Emotional Care

Losing a parent is a devastating tragedy for a child. Their loss means not only a lack of financial support, but also of the emotional support and guidance that a guardian normally provides. Those who have lost a parent suddenly, as in the case of natural disaster or suicide, can also experience debilitating shock, having the fragile nature of existence suddenly thrust upon them. Conversely, for victims of cancer or another illness, many orphans have witnessed their parents suffering over a long period.

In instances of suicide, many children begin to erroneously blame themselves, or believe that by abandoning them their parent never really loved them. Furthermore, the social stigma surrounding suicide can exacerbate this trauma, adding feelings of shame and isolation.

Additionally, not all orphans have access to mental health support, or have the opportunity to mourn, reflect, and process what has happened.

At Ashinaga, we work to provide spaces and opportunities for orphaned young people to come together and share their feelings. Many of them experience great relief from finally being able to vocalize what they have kept bottled up inside, whereas others simply enjoy the atmosphere free from judgement or stigma. In addition, our staff, many of whom are orphans themselves and trained in grief counseling, are always on hand to provide support and guidance.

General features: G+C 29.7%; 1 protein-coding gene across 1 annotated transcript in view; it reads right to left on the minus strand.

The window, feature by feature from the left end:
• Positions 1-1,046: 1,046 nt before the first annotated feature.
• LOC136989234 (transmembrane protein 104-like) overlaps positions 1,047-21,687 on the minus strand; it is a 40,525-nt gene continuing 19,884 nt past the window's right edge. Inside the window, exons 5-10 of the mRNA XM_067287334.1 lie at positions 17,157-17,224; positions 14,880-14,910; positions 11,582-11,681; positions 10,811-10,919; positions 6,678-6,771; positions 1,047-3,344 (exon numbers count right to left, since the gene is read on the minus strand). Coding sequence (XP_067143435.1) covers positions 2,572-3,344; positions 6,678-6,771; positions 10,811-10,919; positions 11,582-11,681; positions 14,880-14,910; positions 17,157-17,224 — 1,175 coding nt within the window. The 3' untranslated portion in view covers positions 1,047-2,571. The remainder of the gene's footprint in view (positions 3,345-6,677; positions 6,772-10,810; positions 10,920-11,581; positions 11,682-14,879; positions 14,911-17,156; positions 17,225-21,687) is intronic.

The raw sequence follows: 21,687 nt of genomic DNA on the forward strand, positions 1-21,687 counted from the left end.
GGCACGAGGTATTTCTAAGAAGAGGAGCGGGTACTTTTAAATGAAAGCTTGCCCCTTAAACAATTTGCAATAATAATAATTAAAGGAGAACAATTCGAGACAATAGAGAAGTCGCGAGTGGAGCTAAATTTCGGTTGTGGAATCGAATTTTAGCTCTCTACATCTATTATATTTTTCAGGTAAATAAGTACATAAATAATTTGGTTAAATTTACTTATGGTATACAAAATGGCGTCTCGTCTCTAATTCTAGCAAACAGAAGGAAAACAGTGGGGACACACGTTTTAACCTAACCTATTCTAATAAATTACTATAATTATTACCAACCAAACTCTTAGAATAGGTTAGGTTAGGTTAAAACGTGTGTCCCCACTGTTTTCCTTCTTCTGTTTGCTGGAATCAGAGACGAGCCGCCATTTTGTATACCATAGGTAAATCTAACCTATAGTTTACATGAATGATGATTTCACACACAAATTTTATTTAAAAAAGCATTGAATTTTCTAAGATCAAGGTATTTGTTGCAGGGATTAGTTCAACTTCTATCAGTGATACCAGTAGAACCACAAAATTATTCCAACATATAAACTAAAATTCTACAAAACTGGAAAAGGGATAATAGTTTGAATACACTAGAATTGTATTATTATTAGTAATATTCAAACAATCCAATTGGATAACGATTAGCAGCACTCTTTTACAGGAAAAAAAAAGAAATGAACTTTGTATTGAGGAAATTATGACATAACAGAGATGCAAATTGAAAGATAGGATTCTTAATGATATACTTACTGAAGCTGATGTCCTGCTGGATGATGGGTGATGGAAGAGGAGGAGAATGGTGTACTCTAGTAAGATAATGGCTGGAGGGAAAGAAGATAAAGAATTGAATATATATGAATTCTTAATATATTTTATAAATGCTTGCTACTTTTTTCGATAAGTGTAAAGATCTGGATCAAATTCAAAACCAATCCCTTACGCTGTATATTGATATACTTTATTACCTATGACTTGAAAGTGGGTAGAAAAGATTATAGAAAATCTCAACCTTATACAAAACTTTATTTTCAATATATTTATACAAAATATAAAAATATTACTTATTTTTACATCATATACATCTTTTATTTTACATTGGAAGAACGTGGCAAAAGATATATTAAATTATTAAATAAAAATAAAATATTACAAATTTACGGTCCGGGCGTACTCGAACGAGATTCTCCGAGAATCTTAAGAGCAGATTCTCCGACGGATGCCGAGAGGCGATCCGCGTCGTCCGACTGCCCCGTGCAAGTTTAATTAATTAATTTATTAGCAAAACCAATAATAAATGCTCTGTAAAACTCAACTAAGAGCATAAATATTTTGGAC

Our Support

  • Rainbow Houses: Purpose-built facilities where young children can cope with grief through play, art, music, and discussion
  • Volunteer facilitators at the Rainbow Houses trained in grief counseling
  • Specialized community workers in Uganda trained in working with vulnerable children and mothers
  • Tsudoi: Four-day programs where orphaned young people can bond, share experiences, and think positively about their futures

Our Impact

  • Over 120 programs held each year across five Rainbow Houses in Japan, supporting 1,300 orphans and 500 guardians
  • Tsudoi programs held in 10 locations across Japan each year, supporting more than 2,000 participants